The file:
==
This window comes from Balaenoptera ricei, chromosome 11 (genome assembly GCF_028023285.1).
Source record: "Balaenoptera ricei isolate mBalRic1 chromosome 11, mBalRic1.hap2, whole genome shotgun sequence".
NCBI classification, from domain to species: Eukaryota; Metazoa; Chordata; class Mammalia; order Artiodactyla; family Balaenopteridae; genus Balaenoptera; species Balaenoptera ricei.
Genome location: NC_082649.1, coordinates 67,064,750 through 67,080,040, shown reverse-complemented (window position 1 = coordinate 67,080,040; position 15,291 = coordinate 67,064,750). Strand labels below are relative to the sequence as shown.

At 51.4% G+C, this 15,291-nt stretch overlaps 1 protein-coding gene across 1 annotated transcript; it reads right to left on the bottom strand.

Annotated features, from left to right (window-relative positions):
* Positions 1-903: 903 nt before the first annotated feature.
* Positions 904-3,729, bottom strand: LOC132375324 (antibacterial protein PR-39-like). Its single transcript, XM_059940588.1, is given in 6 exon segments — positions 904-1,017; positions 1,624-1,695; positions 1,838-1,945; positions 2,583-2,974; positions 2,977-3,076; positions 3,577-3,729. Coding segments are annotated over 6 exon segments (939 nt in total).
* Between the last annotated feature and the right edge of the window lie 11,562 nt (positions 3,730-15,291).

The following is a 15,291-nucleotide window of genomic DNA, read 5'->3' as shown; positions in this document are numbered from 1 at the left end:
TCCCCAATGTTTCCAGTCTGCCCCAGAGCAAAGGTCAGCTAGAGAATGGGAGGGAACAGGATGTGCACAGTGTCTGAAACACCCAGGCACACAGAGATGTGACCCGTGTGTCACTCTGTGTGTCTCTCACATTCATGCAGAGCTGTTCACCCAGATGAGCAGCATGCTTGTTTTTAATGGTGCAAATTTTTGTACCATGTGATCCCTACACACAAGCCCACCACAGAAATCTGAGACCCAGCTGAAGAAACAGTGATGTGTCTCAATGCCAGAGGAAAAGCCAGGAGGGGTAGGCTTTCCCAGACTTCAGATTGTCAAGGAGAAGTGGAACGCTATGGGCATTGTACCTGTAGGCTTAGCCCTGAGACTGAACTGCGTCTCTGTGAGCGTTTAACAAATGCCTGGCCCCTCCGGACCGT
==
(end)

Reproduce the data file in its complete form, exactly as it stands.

This window comes from Balaenoptera ricei, chromosome 11 (genome assembly GCF_028023285.1).
Source record: "Balaenoptera ricei isolate mBalRic1 chromosome 11, mBalRic1.hap2, whole genome shotgun sequence".
NCBI classification, from domain to species: Eukaryota; Metazoa; Chordata; class Mammalia; order Artiodactyla; family Balaenopteridae; genus Balaenoptera; species Balaenoptera ricei.
Genome location: NC_082649.1, coordinates 67,064,750 through 67,080,040, shown reverse-complemented (window position 1 = coordinate 67,080,040; position 15,291 = coordinate 67,064,750). Strand labels below are relative to the sequence as shown.

At 51.4% G+C, this 15,291-nt stretch overlaps 1 protein-coding gene across 1 annotated transcript; it reads right to left on the bottom strand.

Annotated features, from left to right (window-relative positions):
* Positions 1-903: 903 nt before the first annotated feature.
* Positions 904-3,729, bottom strand: LOC132375324 (antibacterial protein PR-39-like). Its single transcript, XM_059940588.1, is given in 6 exon segments — positions 904-1,017; positions 1,624-1,695; positions 1,838-1,945; positions 2,583-2,974; positions 2,977-3,076; positions 3,577-3,729. Coding segments are annotated over 6 exon segments (939 nt in total).
* Between the last annotated feature and the right edge of the window lie 11,562 nt (positions 3,730-15,291).

The following is a 15,291-nucleotide window of genomic DNA, read 5'->3' as shown; positions in this document are numbered from 1 at the left end:
TCCCCAATGTTTCCAGTCTGCCCCAGAGCAAAGGTCAGCTAGAGAATGGGAGGGAACAGGATGTGCACAGTGTCTGAAACACCCAGGCACACAGAGATGTGACCCGTGTGTCACTCTGTGTGTCTCTCACATTCATGCAGAGCTGTTCACCCAGATGAGCAGCATGCTTGTTTTTAATGGTGCAAATTTTTGTACCATGTGATCCCTACACACAAGCCCACCACAGAAATCTGAGACCCAGCTGAAGAAACAGTGATGTGTCTCAATGCCAGAGGAAAAGCCAGGAGGGGTAGGCTTTCCCAGACTTCAGATTGTCAAGGAGAAGTGGAACGCTATGGGCATTGTACCTGTAGGCTTAGCCCTGAGACTGAACTGCGTCTCTGTGAGCGTTTAACAAATGCCTGGCCCCTCCGGACCGT